June Thomas: No one could side with that guy. No one you’d want to chat with anyway.
Danny M. Lavery: and one of the…nice? maybe? things about estrangement is that you can make decisions as they arise – many estrangements aren’t once and for all
so you had a big, long estrangement, then you gave your relationship another try for a few years
and it just really seems like you’ve done a lot of open-minded information-gathering!
you have given your father a fair shake! you have tried everything that it is in your power to try
and short of “not caring when someone hurts my feelings” I don’t think there’s anything left you could change
and my God, that bit of “what car would you get, if money was no object? / By the way, I just bought that exact car on a whim for my wife, who doesn’t drive” is just….if they issued creative awards for cruelty, this would be up there
June Thomas: [Sorry, my mom has skyped–will be just a second!]
Danny M. Lavery: of course! Mom comes first over someone else’s bad dad
June Thomas: [ALL RIGHT!]
Everyone has a thing they’re always trying to push onto others–for some people it’s adding salt to oatmeal, for others it’s an app or a TV show. My thing is that no one is OBLIGED to scar themselves for their parents, just because they’re their parents.
Danny M. Lavery: right, and I don’t think that pulling back from this relationship means you have to pretend that you don’t care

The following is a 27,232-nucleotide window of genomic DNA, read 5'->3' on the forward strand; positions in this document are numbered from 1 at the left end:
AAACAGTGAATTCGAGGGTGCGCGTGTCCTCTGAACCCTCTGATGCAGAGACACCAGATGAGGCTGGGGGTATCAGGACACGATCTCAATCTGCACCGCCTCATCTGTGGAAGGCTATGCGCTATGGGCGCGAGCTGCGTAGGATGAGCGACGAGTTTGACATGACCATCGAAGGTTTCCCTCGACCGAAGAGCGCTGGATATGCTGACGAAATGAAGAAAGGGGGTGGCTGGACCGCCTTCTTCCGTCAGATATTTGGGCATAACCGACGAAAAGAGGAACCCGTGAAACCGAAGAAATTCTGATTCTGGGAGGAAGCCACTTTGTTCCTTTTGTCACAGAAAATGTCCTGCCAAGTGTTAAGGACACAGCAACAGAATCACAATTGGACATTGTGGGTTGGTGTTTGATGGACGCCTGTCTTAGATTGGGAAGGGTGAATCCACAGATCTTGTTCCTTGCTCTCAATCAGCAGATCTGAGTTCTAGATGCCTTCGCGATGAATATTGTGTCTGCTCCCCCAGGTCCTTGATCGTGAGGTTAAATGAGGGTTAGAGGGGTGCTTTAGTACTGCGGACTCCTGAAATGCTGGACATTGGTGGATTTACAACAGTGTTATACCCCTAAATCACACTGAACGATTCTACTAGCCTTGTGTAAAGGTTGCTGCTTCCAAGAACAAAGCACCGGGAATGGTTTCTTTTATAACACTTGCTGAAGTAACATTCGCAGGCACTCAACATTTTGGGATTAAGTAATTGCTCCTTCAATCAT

June Thomas: Do parents deserve more leeway than a random person you were assigned to room with at the age of 18 or the woman who lives in the next apartment? They do–but the leeway isn’t a fairway.
If you can bear to tell the person who is hurting you that they are hurting you, great. But even that isn’t an obligation if it causes pain.
Danny M. Lavery: hah! that was so pithy
and I mean–he knows he’s hurting her.
That car thing was very deliberate
June Thomas: No one is obliged to hurt themselves on an ongoing basis.
The car thing was pathological. It hits so many buttons.
Who buys a car for someone who can’t drive?
I speak as a person who can’t drive!
If someone gave me a car, I’d be worried for them.
Danny M. Lavery: yeah and I just think you can take all of this desire, and grief, and resistance, and self-loathing for wanting your dad to be nice to you, and be enormously kind to yourself about those things
but do not expend any of that energy in his direction
June Thomas: Like, it’s the opposite of generous. It’s just weird.
Danny M. Lavery: so I don’t say that to mean “just stop talking to him AND stop thinking about him”
June Thomas: But put yourself first.
Danny M. Lavery: but talk about it, and think about it, with therapists, and friends, and support groups for people who are grieving family estrangement
honestly even like…friendly strangers would be nicer to you about this than he would
which is not a reason to buttonhole strangers
June Thomas: You can’t fix this guy. You can’t fix your relationship with him. But you can try to heal from it.
Danny M. Lavery: but rename him in your phone as DO NOT CALL HE WILL BE CRUEL TO YOU